- An analysis of financial statements of Virginia's retail farm equipment businessesGlass, Max Rolfe (Virginia Tech, 1962-05-05)Data obtained by mail questionnaire and financial statements of sixty-two firms permitted a partial description and analysis of Virginia's retail farm equipment industry. The data were combined and analyzed according to sale. and profit groups. The primary analysis used was comparative analysis. Selected business ratios, sales per employee, and returns to management were computed for each sales group. Analysis of gross margin by departments was made for thirty-three firms by sales groups within and among departments. Among and within analysis of variance was used to test whether statistically significant differences existed among sales groups. Separation of means was used to determine which means were significantly different. The standard deviation and coefficient of variation were calculated to measure the variation among firms. The range, arithmetic mean, and median were also computed. Regression analysis was employed to measure the effects of selected factors on net profits. Wide variations existed in net profits for the sample firms. Evidence of economies of scale was found. There were firms within each sales group which showed substantial profits. However, there were firms within four of the five sales groups which had severe 1osses. Volume of sales, other income, gross margin, operating expenses, advertising, and inventory turnover were statistically significant in explaining the variation in net profits. However, advertising and inventory turnover did not affect net profits as hypothesized.
- An analysis of linkages between the manufacturing and agricultural sectors in VirginiaNieves, Leslie Anne Dugdale (Virginia Tech, 1977-05-04)In an effort to discover the trade-offs involved in pursuing the policy alternatives of increasing manufacturing employment in rural areas while still maintaining a viable agricultural sector, this study explored some interrelationships between the manufacturing and agricultural sectors. The objectives of the study were to determine the relationship of changes in manufacturing employment to agricultural sector changes in: (1) labor employment, (2) land use, (3) capital investment and (4) farm family income levels. The data covered the period from 1950 to 1974. Partial correlation analysis was used to examine the degree and direction of relationship between manufacturing and agricultural sector variables for the State and subregions. The results indicated that increasing manufacturing employment is associated with agricultural decline. Nonfarm land use and the dual employment of farm operators were found to be increasing across the State. Investment in agriculture was shown to be adversely affected by proximity to manufacturing employment growth. Farm family income levels and their rate of increase were only partially explained by changes in manufacturing employment. While the decline in agricultural employment may not be affected by local policy, the resultant exodus of rural population may be moderated by the availability of employment alternatives in manufacturing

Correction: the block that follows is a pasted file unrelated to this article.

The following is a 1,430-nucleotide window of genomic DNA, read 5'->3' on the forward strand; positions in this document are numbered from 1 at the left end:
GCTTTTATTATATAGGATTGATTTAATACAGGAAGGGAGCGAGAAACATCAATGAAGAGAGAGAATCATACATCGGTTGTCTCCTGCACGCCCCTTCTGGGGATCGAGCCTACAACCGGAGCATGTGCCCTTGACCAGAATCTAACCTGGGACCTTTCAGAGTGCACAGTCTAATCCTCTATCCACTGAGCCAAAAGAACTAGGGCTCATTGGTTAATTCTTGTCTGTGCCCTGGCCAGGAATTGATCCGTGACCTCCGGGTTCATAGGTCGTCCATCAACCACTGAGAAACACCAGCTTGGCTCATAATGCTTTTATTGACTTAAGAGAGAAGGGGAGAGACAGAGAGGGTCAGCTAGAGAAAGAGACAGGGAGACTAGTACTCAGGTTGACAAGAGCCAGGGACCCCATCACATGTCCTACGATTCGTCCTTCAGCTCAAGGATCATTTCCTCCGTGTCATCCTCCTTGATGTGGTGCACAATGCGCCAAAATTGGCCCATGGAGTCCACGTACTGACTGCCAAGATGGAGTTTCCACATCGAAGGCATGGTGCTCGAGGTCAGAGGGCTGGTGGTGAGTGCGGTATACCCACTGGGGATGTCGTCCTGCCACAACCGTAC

- Analysis of loan penetration for agricultural lenders in a ten county study area of VirginiaHayth, George Lynwood (Virginia Polytechnic Institute and State University, 1982)The purpose of this study was to analyze loan penetration for agricultural institutional lenders in a 10 county area of Virginia and to generate specific recommendations to the Roanoke Association of the Farm Credit Banks of Baltimore. Alleghany-Bedford-Botetourt-Craig-Franklin-Halifax-Henry-Patrick-Pittsylvania-Roanoke County area of Virginia. This area had a very diversified commodity mix, but the main enterprises included dairy, tobacco, and beef. The case study approach was used to assemble information on the agricultural lenders in the study area rather than a statistically valid random sample. Forty-two agricultural lenders were surveyed for a response representing 86 percent of the total debt outstanding. While the Farm Credit Service was the largest agricultural lender in Virginia and the United States, Farmers Home Administration was the largest agricultural lender in the study area. Over $181 million of agricultural debt was outstanding as of December 31, 1980 in the study area. Over 60 percent was farm mortgage debt. Almost 2/3 of total farm debt outstanding was in Franklin, Halifax, and Pittsylvania Counties. The major portion of debt outstanding was to dairy, tobacco, and beef producers. In contrast to FmHA and commercial banks, Farm Credit served older borrowers who had more equity. The average Farm Credit borrower had a lower gross farm income than FmHA borrowers. Farm Credit serves a great deal of parttime farmers, particularly beef producers concentrated in the area of the main offices. It was concluded that the Roanoke Farm Credit Association should be more aggressive. Recommendations to improve Farm Credit's market penetration were developed under three different leadings. Farm Credit should develop a young farmer program. This would enable them to obtain some of the better FmHA borrowers. The marketing programs of Farm Credit need to be emphasized and other marketing services should be offered. The services suggested included tax, estate and financial planning. Farm Credit's market penetration was expected to increase in the future. Cutbacks in FmHA lending and uncertainty and changes for many commercial banks will contribute to this increase.